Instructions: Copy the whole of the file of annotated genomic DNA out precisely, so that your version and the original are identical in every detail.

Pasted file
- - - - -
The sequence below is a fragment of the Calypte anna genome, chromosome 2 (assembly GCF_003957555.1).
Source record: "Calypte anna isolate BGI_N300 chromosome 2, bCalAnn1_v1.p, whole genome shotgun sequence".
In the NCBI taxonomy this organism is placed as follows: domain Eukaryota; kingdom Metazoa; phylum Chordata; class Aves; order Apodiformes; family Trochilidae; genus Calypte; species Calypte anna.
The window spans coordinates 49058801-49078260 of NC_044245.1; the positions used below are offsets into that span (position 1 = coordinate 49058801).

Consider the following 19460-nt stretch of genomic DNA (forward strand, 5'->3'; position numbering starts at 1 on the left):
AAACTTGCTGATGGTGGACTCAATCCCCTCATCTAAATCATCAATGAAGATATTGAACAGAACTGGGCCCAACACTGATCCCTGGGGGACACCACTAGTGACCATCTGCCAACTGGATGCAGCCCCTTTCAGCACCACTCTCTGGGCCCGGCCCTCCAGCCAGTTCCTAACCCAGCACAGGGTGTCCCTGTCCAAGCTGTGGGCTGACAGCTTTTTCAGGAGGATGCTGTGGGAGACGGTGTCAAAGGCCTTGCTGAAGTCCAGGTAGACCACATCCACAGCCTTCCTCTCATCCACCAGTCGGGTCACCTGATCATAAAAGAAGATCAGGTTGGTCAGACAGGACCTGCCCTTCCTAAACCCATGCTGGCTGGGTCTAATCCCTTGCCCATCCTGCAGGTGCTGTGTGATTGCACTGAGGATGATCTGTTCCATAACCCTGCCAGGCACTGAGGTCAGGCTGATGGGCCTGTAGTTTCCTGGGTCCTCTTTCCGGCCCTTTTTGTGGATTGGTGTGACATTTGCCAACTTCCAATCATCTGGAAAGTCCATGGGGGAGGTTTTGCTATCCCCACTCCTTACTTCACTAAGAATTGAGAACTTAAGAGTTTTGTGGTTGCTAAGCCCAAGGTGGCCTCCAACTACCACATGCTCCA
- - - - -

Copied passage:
The sequence below is a fragment of the Calypte anna genome, chromosome 2 (assembly GCF_003957555.1).
Source record: "Calypte anna isolate BGI_N300 chromosome 2, bCalAnn1_v1.p, whole genome shotgun sequence".
In the NCBI taxonomy this organism is placed as follows: domain Eukaryota; kingdom Metazoa; phylum Chordata; class Aves; order Apodiformes; family Trochilidae; genus Calypte; species Calypte anna.
The window spans coordinates 49058801-49078260 of NC_044245.1; the positions used below are offsets into that span (position 1 = coordinate 49058801).

Consider the following 19460-nt stretch of genomic DNA (forward strand, 5'->3'; position numbering starts at 1 on the left):
AAACTTGCTGATGGTGGACTCAATCCCCTCATCTAAATCATCAATGAAGATATTGAACAGAACTGGGCCCAACACTGATCCCTGGGGGACACCACTAGTGACCATCTGCCAACTGGATGCAGCCCCTTTCAGCACCACTCTCTGGGCCCGGCCCTCCAGCCAGTTCCTAACCCAGCACAGGGTGTCCCTGTCCAAGCTGTGGGCTGACAGCTTTTTCAGGAGGATGCTGTGGGAGACGGTGTCAAAGGCCTTGCTGAAGTCCAGGTAGACCACATCCACAGCCTTCCTCTCATCCACCAGTCGGGTCACCTGATCATAAAAGAAGATCAGGTTGGTCAGACAGGACCTGCCCTTCCTAAACCCATGCTGGCTGGGTCTAATCCCTTGCCCATCCTGCAGGTGCTGTGTGATTGCACTGAGGATGATCTGTTCCATAACCCTGCCAGGCACTGAGGTCAGGCTGATGGGCCTGTAGTTTCCTGGGTCCTCTTTCCGGCCCTTTTTGTGGATTGGTGTGACATTTGCCAACTTCCAATCATCTGGAAAGTCCATGGGGGAGGTTTTGCTATCCCCACTCCTTACTTCACTAAGAATTGAGAACTTAAGAGTTTTGTGGTTGCTAAGCCCAAGGTGGCCTCCAACTACCACATGCTCCA